Unspent CP: 0
Purchases: Black Computer (Lucy)
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I see at least one of the aliens have clicked that humanity advancing so rapidly in under a century is kinda troubling, although it seems their society at large would scoff and dismiss such a thing. Wonder how she'll react to the battery tech invention? That should be public domain knowledge, with how widespread it shall end up, unlike the FTL tech Sofia is next gonna work on.
I see at least one of the aliens have clicked that humanity advancing so rapidly in under a century is kinda troubling, although it seems their society at large would scoff and dismiss such a thing. Wonder how she'll react to the battery tech invention? That should be public domain knowledge, with how widespread it shall end up, unlike the FTL tech Sofia is next gonna work on.
I'd imagine poorly. That sorta tech jump is kinda characteristic of some tomfuckery being afoot.

So a normal day for the average CF user.
So at this point the Federation has chosen to just call it quits and put her in charge of her own R&D group and let her do what she wants given she has effectively developed two revolutionary new inventions.

And while they are curious and have their suspicions are content to just milk her for all the benefits she can give.
I mean at this point if I was them I would assume she is literally on a mission from god.

Considering that her intelligence suddenly changed on a basically impossible level and she has a massive concern about invasion that is against general consensus it actually requires fewer assumptions than my next best guess.
One way or another, I will ensure that the Terrans can never threaten us again.
Bit paranoid, isn't she? I mean, yes, the Terrans are a threat to the Vilani and their slaving, conquering ways and the logical thing to do is to crush the Terrans before they got off their space honeymoon period. But do you have to be so edgy about it?

I've always liked your antagonist, cliff. They're always fun to read about.
"FTL communication, sir." I answered smartly, and carefully kept any expression off my face as I saw him literally jawdrop.
I've never liked how FTL is depicted in Sci-fi stories. Mostly because a lot of them just acknowledged that FTL comms existed and that's it. It's just not that good of a plot device-- is kind of the impression I've got.

The most detailed FTL comms as a plot device in Sci-fi (at least, the ones I know about) was when the FTL comms was run by a secretly murderous phone company with the ultimate dream of space genocide (Battletech), and the part where you need a telepath to literally send their souls through Space Hell just to deliver your message (Good ol' 40K). Seriously, those were pretty wild. Why don't people talk about their space phones more often?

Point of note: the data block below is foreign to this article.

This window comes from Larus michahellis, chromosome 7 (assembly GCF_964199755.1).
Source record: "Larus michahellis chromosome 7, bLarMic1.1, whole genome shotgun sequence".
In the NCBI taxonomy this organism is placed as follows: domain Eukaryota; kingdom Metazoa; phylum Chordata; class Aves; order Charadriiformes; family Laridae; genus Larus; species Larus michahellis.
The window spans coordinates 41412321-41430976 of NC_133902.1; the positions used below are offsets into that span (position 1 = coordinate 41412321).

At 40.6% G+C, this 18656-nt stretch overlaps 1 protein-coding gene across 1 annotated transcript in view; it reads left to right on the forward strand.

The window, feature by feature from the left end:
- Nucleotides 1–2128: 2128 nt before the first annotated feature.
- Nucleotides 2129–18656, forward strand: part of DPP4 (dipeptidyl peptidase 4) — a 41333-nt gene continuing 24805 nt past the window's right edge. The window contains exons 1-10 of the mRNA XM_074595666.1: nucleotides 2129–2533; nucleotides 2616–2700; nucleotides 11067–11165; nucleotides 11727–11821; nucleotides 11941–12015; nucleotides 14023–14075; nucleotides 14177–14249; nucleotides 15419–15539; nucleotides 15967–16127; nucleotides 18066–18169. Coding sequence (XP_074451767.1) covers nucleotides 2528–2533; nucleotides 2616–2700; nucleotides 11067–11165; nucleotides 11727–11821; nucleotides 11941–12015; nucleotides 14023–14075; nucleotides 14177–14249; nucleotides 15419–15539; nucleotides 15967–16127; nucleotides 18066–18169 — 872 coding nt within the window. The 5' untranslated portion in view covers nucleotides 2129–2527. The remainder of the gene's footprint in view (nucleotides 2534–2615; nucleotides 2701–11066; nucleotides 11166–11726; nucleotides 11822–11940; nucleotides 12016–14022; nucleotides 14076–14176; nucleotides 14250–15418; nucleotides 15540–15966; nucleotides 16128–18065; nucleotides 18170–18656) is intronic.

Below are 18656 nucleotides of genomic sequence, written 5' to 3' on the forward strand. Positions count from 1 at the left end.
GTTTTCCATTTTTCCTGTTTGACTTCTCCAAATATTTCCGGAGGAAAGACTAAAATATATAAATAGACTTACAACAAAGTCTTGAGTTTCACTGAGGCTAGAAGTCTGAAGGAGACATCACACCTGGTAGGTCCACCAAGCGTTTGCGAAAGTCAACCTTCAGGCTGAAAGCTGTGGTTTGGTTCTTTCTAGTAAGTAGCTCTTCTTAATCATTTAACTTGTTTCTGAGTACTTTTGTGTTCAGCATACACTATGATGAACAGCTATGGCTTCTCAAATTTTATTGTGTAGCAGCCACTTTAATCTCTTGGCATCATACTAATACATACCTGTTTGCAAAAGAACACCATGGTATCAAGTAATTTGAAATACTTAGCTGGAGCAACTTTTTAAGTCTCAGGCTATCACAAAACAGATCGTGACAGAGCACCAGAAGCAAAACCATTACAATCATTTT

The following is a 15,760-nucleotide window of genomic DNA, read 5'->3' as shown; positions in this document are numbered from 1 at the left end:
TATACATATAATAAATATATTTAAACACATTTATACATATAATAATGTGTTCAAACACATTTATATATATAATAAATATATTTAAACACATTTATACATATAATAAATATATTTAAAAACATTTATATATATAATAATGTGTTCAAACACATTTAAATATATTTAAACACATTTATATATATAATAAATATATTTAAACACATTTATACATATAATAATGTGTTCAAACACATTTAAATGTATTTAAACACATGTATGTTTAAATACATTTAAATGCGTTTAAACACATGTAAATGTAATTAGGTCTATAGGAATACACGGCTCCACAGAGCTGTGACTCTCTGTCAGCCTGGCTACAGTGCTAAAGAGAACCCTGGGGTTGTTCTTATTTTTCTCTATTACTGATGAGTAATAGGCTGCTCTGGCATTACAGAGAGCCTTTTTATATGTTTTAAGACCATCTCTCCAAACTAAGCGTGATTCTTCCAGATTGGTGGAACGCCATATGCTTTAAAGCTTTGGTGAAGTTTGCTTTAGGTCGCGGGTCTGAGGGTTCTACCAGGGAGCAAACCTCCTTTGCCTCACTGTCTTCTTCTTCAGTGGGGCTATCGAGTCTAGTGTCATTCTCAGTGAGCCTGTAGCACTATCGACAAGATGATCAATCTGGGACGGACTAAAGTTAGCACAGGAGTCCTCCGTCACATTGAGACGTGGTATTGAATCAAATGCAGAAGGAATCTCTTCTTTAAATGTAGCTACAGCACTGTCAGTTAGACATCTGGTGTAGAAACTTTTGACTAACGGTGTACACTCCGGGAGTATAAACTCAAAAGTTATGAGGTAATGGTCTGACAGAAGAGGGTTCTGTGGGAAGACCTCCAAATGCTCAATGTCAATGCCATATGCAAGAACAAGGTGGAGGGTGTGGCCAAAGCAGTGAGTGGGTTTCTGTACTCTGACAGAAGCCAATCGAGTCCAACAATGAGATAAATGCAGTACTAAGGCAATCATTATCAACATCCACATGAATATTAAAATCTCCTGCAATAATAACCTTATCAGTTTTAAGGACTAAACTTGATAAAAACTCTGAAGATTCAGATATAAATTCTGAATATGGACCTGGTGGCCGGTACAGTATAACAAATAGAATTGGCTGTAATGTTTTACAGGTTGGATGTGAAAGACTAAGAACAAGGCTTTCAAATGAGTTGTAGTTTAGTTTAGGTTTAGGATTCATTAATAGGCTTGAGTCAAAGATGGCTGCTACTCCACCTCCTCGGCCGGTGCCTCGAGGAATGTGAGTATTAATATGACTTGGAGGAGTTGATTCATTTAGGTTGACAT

Bit paranoid, isn't she? I mean, yes, the Terrans are a threat to the Vilani and their slaving, conquering ways and the logical thing to do is to crush the Terrans before they got off their space honeymoon period. But do you have to be so edgy about it?
Not really paranoid unless you assume it's impossible to surpass Jump 2 (which with terrans still loving innovation is practically inevitable). Because if you stay hands off and they develop the tech to start expanding again in a direction that you have no eyes in.. Well, it'd suck if your little enemy suddenly (for a given value of sudden) turned into an empire with a couple hundred planets and far higher mobility than yours in their warships.
Oh well done, cliff! You spoofed me about the FTL vs battery thing being what she's presenting, but it all makes sense.

Also, the bit at the beginning about labels, I like that, since it parallels the label situation with the genius patrol and Sophia. Also, their classifying her genius as leadership-based - that's actually a really neat idea, and I can totally see why they thought that.

Of course, they've also cottoned on to the fact that her intelligence is new, and as I suspected they were aware of her MIT lab time to some degree. Why do I get the feeling there might be someone around who isn't so convinced by the golden goose parable and will want to poke at her? If nothing else, you know there are going to be some people poking at her neurology scans behind the scenes, though that may never have any bearing on the story.

Interesting interlude with the Vilani leader. She's definitely pretty smart about the danger, but is also overly paranoid I think. IDK though. As always, I appreciate you filling in canon blanks with reasonable explanations, and I also enjoy your notes explaining what was canon and what were blanks you filled in.

Of course, have to wonder at what point the Vilani learn about the FTL comms. On the other hand, even if they do learn about it, this Vilani (sorry, can't spell her title from memory) seems to be very against the idea of adopting something like that - it's something that would threaten the zeitgeist of the Imperium, since the STL comms they use allow more autonomy for outlying provinces and such...
but what had even happened to the scientific method in the Inner Sphere
Crab bucket politics are a hell of a thing.

Copyright/Patents don't expire in BattleTech.